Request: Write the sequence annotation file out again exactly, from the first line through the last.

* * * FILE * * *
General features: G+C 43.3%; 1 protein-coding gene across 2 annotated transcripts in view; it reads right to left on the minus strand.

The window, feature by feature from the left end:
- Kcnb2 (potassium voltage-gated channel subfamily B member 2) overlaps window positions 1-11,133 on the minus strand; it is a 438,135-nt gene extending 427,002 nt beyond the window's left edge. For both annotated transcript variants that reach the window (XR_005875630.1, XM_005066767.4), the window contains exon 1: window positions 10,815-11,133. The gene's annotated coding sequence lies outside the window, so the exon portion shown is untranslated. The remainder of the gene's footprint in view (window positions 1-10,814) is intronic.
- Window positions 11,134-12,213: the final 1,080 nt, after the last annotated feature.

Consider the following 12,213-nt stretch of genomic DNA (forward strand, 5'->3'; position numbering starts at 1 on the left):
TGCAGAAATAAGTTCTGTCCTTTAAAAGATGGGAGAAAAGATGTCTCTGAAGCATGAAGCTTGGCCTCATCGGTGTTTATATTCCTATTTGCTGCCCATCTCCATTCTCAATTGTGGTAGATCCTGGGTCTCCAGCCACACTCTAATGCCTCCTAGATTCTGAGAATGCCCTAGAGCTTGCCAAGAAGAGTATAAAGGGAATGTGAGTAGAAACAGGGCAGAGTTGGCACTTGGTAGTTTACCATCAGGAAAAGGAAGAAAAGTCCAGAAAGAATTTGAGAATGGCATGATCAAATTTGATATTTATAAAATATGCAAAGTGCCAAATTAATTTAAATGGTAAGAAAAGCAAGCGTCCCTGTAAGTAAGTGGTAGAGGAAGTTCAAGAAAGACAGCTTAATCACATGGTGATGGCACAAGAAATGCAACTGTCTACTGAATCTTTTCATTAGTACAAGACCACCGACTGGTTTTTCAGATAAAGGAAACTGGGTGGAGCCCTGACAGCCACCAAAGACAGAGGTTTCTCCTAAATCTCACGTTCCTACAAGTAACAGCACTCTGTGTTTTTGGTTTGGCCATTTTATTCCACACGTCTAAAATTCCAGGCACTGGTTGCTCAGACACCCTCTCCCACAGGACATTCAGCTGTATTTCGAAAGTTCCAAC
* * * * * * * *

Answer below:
General features: G+C 43.3%; 1 protein-coding gene across 2 annotated transcripts in view; it reads right to left on the minus strand.

The window, feature by feature from the left end:
- Kcnb2 (potassium voltage-gated channel subfamily B member 2) overlaps window positions 1-11,133 on the minus strand; it is a 438,135-nt gene extending 427,002 nt beyond the window's left edge. For both annotated transcript variants that reach the window (XR_005875630.1, XM_005066767.4), the window contains exon 1: window positions 10,815-11,133. The gene's annotated coding sequence lies outside the window, so the exon portion shown is untranslated. The remainder of the gene's footprint in view (window positions 1-10,814) is intronic.
- Window positions 11,134-12,213: the final 1,080 nt, after the last annotated feature.

Consider the following 12,213-nt stretch of genomic DNA (forward strand, 5'->3'; position numbering starts at 1 on the left):
TGCAGAAATAAGTTCTGTCCTTTAAAAGATGGGAGAAAAGATGTCTCTGAAGCATGAAGCTTGGCCTCATCGGTGTTTATATTCCTATTTGCTGCCCATCTCCATTCTCAATTGTGGTAGATCCTGGGTCTCCAGCCACACTCTAATGCCTCCTAGATTCTGAGAATGCCCTAGAGCTTGCCAAGAAGAGTATAAAGGGAATGTGAGTAGAAACAGGGCAGAGTTGGCACTTGGTAGTTTACCATCAGGAAAAGGAAGAAAAGTCCAGAAAGAATTTGAGAATGGCATGATCAAATTTGATATTTATAAAATATGCAAAGTGCCAAATTAATTTAAATGGTAAGAAAAGCAAGCGTCCCTGTAAGTAAGTGGTAGAGGAAGTTCAAGAAAGACAGCTTAATCACATGGTGATGGCACAAGAAATGCAACTGTCTACTGAATCTTTTCATTAGTACAAGACCACCGACTGGTTTTTCAGATAAAGGAAACTGGGTGGAGCCCTGACAGCCACCAAAGACAGAGGTTTCTCCTAAATCTCACGTTCCTACAAGTAACAGCACTCTGTGTTTTTGGTTTGGCCATTTTATTCCACACGTCTAAAATTCCAGGCACTGGTTGCTCAGACACCCTCTCCCACAGGACATTCAGCTGTATTTCGAAAGTTCCAAC